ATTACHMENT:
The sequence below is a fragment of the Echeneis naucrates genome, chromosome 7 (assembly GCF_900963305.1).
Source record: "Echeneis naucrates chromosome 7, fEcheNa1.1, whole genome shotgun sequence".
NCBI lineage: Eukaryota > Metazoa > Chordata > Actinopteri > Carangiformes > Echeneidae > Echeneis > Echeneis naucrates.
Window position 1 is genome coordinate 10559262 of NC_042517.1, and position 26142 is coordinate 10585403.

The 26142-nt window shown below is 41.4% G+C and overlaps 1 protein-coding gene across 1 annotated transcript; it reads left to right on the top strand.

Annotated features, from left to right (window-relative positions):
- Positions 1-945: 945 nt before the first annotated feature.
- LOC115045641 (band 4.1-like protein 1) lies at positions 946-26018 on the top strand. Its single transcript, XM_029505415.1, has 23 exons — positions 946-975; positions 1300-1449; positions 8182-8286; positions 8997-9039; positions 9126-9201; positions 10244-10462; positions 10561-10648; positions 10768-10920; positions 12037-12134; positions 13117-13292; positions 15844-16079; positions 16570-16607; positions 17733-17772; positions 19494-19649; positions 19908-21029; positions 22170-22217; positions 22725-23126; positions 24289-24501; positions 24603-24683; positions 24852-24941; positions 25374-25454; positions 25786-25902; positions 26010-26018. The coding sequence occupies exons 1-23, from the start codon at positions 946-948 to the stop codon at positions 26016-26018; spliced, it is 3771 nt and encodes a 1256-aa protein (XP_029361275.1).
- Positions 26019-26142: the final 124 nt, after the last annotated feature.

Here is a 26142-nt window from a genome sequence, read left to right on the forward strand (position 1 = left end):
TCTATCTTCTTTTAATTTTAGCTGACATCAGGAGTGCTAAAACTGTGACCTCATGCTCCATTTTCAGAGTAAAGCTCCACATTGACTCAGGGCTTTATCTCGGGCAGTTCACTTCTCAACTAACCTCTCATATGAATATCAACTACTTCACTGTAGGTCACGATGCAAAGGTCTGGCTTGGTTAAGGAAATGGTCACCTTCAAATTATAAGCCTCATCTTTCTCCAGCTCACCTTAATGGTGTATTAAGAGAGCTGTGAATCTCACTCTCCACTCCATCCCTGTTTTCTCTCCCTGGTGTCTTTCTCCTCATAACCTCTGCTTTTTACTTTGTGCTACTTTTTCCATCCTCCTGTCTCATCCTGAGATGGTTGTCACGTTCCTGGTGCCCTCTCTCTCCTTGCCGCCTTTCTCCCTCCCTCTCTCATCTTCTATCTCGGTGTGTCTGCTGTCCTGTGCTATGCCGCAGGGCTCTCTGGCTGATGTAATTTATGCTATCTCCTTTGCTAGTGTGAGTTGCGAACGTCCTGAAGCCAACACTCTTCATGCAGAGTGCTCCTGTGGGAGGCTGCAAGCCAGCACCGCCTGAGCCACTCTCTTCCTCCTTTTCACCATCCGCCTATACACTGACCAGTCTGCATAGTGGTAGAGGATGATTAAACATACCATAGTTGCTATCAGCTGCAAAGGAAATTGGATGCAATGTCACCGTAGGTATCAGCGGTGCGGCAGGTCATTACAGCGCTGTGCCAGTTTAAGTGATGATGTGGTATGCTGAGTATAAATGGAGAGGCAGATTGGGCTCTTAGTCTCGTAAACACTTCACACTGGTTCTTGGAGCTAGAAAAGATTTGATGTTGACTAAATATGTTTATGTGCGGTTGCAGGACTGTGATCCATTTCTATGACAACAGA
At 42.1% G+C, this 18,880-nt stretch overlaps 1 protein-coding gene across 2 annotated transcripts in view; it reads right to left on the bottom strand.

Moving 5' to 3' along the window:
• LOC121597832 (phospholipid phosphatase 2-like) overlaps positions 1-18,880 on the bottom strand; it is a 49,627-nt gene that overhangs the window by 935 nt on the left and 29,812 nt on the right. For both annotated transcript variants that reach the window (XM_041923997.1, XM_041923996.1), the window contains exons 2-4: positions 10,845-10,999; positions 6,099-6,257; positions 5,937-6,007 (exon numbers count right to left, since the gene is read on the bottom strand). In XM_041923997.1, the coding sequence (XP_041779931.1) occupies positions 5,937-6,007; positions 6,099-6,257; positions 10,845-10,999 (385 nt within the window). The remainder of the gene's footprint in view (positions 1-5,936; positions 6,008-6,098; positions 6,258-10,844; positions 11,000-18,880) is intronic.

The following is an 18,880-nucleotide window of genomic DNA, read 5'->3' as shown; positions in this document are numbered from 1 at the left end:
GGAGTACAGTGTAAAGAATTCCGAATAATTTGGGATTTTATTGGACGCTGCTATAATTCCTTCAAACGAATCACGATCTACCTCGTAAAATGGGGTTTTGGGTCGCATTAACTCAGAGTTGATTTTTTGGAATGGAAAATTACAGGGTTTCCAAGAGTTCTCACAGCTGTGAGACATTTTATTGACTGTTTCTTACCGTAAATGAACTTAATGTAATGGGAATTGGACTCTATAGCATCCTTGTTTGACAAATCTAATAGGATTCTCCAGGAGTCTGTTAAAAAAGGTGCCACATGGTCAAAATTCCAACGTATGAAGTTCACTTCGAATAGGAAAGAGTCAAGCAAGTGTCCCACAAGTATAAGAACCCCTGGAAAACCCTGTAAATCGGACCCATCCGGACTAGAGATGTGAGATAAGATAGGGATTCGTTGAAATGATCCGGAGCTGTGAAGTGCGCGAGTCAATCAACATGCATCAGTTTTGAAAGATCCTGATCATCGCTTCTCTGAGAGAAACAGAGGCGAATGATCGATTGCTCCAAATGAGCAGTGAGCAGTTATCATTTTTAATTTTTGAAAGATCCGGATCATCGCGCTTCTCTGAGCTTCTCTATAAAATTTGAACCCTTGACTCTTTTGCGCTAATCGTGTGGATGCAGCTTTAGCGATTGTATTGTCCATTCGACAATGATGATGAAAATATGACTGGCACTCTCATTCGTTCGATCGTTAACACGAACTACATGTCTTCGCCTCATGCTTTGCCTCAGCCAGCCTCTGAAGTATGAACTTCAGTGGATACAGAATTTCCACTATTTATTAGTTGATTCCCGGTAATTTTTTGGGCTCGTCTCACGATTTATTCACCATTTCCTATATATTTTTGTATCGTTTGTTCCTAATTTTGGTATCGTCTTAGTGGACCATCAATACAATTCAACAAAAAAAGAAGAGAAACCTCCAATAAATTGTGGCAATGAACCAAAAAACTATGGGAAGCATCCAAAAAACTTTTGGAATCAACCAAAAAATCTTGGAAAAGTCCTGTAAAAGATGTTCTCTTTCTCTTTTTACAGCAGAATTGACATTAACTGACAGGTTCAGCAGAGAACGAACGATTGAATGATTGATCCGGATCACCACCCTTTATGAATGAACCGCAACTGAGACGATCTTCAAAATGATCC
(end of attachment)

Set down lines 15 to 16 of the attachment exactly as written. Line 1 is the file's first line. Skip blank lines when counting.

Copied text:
The following is an 18,880-nucleotide window of genomic DNA, read 5'->3' as shown; positions in this document are numbered from 1 at the left end:
GGAGTACAGTGTAAAGAATTCCGAATAATTTGGGATTTTATTGGACGCTGCTATAATTCCTTCAAACGAATCACGATCTACCTCGTAAAATGGGGTTTTGGGTCGCATTAACTCAGAGTTGATTTTTTGGAATGGAAAATTACAGGGTTTCCAAGAGTTCTCACAGCTGTGAGACATTTTATTGACTGTTTCTTACCGTAAATGAACTTAATGTAATGGGAATTGGACTCTATAGCATCCTTGTTTGACAAATCTAATAGGATTCTCCAGGAGTCTGTTAAAAAAGGTGCCACATGGTCAAAATTCCAACGTATGAAGTTCACTTCGAATAGGAAAGAGTCAAGCAAGTGTCCCACAAGTATAAGAACCCCTGGAAAACCCTGTAAATCGGACCCATCCGGACTAGAGATGTGAGATAAGATAGGGATTCGTTGAAATGATCCGGAGCTGTGAAGTGCGCGAGTCAATCAACATGCATCAGTTTTGAAAGATCCTGATCATCGCTTCTCTGAGAGAAACAGAGGCGAATGATCGATTGCTCCAAATGAGCAGTGAGCAGTTATCATTTTTAATTTTTGAAAGATCCGGATCATCGCGCTTCTCTGAGCTTCTCTATAAAATTTGAACCCTTGACTCTTTTGCGCTAATCGTGTGGATGCAGCTTTAGCGATTGTATTGTCCATTCGACAATGATGATGAAAATATGACTGGCACTCTCATTCGTTCGATCGTTAACACGAACTACATGTCTTCGCCTCATGCTTTGCCTCAGCCAGCCTCTGAAGTATGAACTTCAGTGGATACAGAATTTCCACTATTTATTAGTTGATTCCCGGTAATTTTTTGGGCTCGTCTCACGATTTATTCACCATTTCCTATATATTTTTGTATCGTTTGTTCCTAATTTTGGTATCGTCTTAGTGGACCATCAATACAATTCAACAAAAAAAGAAGAGAAACCTCCAATAAATTGTGGCAATGAACCAAAAAACTATGGGAAGCATCCAAAAAACTTTTGGAATCAACCAAAAAATCTTGGAAAAGTCCTGTAAAAGATGTTCTCTTTCTCTTTTTACAGCAGAATTGACATTAACTGACAGGTTCAGCAGAGAACGAACGATTGAATGATTGATCCGGATCACCACCCTTTATGAATGAACCGCAACTGAGACGATCTTCAAAATGATCC